Budget cuts devastate health care providers


Sample budget cuts imposed by Gov. Arnold Schwarzenegger using the line-item veto:

$80 million: Child welfare programs

$61 million: County funding to administer Medi-Cal

$52 million: AIDS prevention and treatment

$50 million: Healthy Families, a low-cost health insurance program for poor children

San Diego County health care providers say they are outraged and devastated by Gov. Arnold Schwarzenegger’s line-item veto of $394 million in state spending for health and welfare programs.

The cuts will affect programs including those for child abuse and neglect, AIDS prevention and treatment and poor children without health insurance.

“They’re eroding the safety net in San Diego County and leaving the most vulnerable populations without any health care,” said Roberta L. Feinberg, the head of San Diego Family Care, a nonprofit organization that runs three community clinics in Linda Vista and City Heights.

Local health officials say they’re waiting to hear how much the cuts will amount to. Many said they believe cuts are short-sighted.

The frustrating thing for people in public health is we’re doing great work to reduce the spread of HIV but without prevention, there could be an increase in the number of cases,” said Jennette Lawrence, a spokeswoman for Family Health Centers of San Diego.

Lawrence estimated that her organization, which serves about 2,000 people daily at 28 locations, stands to lose as much as $2.6 million as a result of the governor’s vetoes. In addition to AIDS programs, her organization will likely cut services for uninsured adults and low-income pregnant African-Americans.

The move is ill-timed, clinic officials say, because layoffs stemming from the recession have boosted the number of needy patients.

“Some clinics are seeing up to a 50 percent increase of uninsured patients walking through their doors,” said Feinberg, of the San Diego Family Care.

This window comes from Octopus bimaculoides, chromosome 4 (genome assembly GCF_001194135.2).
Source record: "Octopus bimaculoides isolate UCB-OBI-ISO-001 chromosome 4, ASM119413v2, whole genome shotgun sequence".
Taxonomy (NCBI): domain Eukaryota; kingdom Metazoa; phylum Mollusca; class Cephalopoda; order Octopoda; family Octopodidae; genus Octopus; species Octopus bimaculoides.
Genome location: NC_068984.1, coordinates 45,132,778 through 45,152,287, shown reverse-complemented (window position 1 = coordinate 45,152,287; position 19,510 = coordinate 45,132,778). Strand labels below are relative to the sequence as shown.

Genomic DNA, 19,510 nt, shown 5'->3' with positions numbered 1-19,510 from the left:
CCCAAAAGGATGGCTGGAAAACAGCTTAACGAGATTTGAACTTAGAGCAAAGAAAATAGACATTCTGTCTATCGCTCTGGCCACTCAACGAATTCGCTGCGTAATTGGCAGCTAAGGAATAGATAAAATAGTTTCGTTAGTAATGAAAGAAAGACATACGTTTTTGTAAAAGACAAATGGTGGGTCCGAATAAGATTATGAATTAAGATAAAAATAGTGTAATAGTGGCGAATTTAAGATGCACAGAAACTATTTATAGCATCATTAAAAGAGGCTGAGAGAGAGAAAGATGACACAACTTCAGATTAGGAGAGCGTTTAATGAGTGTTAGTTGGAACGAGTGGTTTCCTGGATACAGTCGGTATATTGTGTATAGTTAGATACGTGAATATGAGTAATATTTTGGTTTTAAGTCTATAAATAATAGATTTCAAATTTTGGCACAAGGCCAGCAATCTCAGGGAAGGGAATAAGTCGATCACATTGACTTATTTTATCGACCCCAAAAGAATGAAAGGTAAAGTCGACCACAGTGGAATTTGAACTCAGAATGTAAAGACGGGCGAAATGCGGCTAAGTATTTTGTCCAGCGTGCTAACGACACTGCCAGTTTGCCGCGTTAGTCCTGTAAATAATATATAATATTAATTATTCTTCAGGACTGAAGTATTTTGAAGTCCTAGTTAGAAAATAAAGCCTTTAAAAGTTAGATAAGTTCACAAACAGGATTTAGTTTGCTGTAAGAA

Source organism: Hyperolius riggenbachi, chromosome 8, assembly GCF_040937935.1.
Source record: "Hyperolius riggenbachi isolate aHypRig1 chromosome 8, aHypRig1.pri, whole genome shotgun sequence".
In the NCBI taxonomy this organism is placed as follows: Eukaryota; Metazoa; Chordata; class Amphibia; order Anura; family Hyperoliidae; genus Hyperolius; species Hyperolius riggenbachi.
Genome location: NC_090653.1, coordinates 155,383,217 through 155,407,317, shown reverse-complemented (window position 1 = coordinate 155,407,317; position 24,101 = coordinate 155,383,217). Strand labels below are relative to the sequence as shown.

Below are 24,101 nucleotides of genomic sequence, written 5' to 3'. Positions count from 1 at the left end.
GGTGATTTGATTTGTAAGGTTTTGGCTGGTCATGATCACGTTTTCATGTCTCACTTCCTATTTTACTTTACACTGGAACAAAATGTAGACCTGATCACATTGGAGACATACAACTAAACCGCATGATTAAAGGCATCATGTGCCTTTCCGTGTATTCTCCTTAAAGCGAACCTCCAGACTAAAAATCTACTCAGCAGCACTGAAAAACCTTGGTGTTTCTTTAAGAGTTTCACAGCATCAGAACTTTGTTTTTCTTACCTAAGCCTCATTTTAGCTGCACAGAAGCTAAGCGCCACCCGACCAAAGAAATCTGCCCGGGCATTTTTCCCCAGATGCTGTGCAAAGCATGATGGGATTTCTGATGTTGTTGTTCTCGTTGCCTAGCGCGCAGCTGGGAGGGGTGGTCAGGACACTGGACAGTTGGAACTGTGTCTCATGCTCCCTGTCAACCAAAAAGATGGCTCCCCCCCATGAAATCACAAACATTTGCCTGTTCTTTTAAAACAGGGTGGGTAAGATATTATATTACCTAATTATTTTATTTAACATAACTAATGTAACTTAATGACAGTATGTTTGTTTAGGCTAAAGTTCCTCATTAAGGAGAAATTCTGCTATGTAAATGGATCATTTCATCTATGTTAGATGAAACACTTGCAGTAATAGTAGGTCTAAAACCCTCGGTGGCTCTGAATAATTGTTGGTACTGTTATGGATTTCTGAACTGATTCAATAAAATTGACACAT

She noted the cuts will hurt patients and clinics. Many low-income children and adults who had previously had medical and dental care covered by the state will now have to pay fees based on family size and income. Those fees will be considerably less than the rates the state had paid, Feinberg said, so clinics will have to decrease expenses.

“We will cut back wherever we can so it doesn’t affect the quality of patient care,” she said.

The $80 million cut to child welfare programs across the state could result in service delays for child abuse and neglect programs, said Mike Van Mouwerik, the county’s assistant finance director for health and human services.

The county serves more than 50,000 in its child welfare programs, including abuse investigations, foster care and parenting classes.

County officials also expect to take a hit in their AIDS programs, which provide testing, prevention and education at three county-run clinics.

“It’s going to be a challenge,” Van Mouwerik said, “but countywide, we’re going to analyze and see what mitigations are possible.”

Statewide, the AIDS program cuts included $24 million in education and prevention funding, $8 million for HIV counseling and testing, $8 million in therapeutic monitoring and $7 million in early intervention.

Activists say the cut to therapeutic monitoring is especially detrimental, because patients won’t know the effectiveness of expensive cocktail treatments.

“It is very disappointing,” said Shannon Wagner, the executive director of Being Alive San Diego. “I think that support services for people living with HIV and AIDS will be dismantled because of the cost of care. I think the effects of not having education programs for people living with HIV and AIDS is also dire.”

State officials said Wednesday that the governor was forced to make the cuts because the budget approved by the Assembly wiped out necessary reserves.

“The governor referred to this budget as ‘good, bad and ugly.’ These unquestionably fall into the category of ugly reductions,” said H.D. Palmer, deputy director of the state Department of Finance. “He acted with reluctance, but out of necessity.”

Staff writer James P. Sweeney contributed to this report.


Union-Tribune Staff Writer

Eleanor Yang Su: (619) 542-4564;

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